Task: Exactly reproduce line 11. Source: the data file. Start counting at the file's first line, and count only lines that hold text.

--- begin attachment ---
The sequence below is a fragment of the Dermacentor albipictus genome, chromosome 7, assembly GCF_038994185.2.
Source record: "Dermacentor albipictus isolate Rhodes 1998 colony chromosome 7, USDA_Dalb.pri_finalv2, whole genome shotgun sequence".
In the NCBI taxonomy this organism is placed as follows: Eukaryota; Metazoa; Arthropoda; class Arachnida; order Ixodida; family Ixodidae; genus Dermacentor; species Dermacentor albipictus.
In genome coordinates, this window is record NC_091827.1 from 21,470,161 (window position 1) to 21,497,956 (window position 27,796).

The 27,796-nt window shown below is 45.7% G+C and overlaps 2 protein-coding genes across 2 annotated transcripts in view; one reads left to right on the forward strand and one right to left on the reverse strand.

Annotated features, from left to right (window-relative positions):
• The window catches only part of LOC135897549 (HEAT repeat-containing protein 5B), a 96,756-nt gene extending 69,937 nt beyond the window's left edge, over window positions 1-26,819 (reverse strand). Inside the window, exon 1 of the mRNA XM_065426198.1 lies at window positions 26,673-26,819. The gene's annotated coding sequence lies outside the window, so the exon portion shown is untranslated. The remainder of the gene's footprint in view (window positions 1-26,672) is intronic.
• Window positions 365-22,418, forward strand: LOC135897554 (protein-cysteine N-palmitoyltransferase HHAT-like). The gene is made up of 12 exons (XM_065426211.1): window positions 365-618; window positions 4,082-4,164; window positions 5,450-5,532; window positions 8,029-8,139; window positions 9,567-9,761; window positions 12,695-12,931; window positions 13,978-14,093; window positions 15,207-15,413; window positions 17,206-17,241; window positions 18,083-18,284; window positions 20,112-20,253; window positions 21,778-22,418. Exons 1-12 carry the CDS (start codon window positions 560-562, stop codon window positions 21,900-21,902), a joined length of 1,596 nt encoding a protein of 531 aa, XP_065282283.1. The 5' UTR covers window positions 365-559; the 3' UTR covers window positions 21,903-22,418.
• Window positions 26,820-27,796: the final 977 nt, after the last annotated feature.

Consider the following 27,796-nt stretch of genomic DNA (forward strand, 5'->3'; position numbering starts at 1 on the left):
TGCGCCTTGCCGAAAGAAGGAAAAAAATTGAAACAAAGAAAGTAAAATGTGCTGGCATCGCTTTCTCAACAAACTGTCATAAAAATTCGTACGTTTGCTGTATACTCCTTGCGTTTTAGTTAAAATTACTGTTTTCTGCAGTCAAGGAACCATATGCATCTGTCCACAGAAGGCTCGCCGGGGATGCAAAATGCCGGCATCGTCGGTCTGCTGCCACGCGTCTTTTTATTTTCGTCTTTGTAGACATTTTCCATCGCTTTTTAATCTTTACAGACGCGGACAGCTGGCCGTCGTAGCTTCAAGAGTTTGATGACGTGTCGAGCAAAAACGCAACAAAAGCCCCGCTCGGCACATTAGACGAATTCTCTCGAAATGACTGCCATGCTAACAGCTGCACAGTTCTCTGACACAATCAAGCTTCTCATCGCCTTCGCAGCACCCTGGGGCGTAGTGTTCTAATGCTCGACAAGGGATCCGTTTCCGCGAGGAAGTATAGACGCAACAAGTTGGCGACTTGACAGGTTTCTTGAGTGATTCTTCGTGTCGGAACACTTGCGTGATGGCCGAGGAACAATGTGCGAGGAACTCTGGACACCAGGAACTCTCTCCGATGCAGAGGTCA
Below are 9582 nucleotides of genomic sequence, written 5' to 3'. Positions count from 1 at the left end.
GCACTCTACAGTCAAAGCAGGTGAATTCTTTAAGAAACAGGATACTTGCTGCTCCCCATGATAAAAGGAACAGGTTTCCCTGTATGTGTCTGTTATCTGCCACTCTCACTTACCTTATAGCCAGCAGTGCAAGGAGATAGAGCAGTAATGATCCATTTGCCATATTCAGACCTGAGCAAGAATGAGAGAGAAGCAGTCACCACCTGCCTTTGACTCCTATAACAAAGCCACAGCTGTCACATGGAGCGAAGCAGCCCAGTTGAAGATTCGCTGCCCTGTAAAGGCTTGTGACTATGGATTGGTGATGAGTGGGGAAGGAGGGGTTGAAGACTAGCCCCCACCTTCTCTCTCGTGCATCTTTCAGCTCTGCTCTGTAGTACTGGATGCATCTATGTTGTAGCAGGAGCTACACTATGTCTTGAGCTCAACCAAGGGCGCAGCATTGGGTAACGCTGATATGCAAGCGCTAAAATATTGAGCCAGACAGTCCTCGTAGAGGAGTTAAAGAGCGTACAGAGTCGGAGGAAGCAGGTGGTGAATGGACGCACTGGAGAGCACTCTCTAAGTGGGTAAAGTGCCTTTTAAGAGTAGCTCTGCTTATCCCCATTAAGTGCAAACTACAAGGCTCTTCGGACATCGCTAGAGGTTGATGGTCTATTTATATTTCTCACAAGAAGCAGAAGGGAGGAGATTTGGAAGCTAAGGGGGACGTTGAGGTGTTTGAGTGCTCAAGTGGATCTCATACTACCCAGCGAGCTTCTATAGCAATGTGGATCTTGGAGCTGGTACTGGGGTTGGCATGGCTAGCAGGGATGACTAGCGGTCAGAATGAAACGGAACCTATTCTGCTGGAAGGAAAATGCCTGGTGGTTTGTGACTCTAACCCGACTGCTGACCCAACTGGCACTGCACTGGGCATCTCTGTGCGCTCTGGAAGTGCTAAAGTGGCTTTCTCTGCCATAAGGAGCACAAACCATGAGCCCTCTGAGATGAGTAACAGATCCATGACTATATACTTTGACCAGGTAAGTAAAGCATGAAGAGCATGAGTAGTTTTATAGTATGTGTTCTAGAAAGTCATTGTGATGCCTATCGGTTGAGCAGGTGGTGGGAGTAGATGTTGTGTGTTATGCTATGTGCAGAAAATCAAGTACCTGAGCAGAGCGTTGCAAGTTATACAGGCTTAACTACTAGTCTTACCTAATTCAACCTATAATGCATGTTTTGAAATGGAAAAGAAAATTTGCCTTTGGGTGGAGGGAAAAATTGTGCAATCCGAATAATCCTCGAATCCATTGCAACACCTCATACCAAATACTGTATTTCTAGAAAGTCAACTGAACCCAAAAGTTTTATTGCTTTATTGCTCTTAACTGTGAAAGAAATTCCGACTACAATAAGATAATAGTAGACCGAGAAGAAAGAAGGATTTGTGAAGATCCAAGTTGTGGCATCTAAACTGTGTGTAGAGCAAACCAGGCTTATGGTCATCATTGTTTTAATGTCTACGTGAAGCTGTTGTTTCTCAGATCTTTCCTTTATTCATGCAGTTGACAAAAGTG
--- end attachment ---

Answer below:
TGCGCCTTGCCGAAAGAAGGAAAAAAATTGAAACAAAGAAAGTAAAATGTGCTGGCATCGCTTTCTCAACAAACTGTCATAAAAATTCGTACGTTTGCTGTATACTCCTTGCGTTTTAGTTAAAATTACTGTTTTCTGCAGTCAAGGAACCATATGCATCTGTCCACAGAAGGCTCGCCGGGGATGCAAAATGCCGGCATCGTCGGTCTGCTGCCACGCGTCTTTTTATTTTCGTCTTTGTAGACATTTTCCATCGCTTTTTAATCTTTACAGACGCGGACAGCTGGCCGTCGTAGCTTCAAGAGTTTGATGACGTGTCGAGCAAAAACGCAACAAAAGCCCCGCTCGGCACATTAGACGAATTCTCTCGAAATGACTGCCATGCTAACAGCTGCACAGTTCTCTGACACAATCAAGCTTCTCATCGCCTTCGCAGCACCCTGGGGCGTAGTGTTCTAATGCTCGACAAGGGATCCGTTTCCGCGAGGAAGTATAGACGCAACAAGTTGGCGACTTGACAGGTTTCTTGAGTGATTCTTCGTGTCGGAACACTTGCGTGATGGCCGAGGAACAATGTGCGAGGAACTCTGGACACCAGGAACTCTCTCCGATGCAGAGGTCA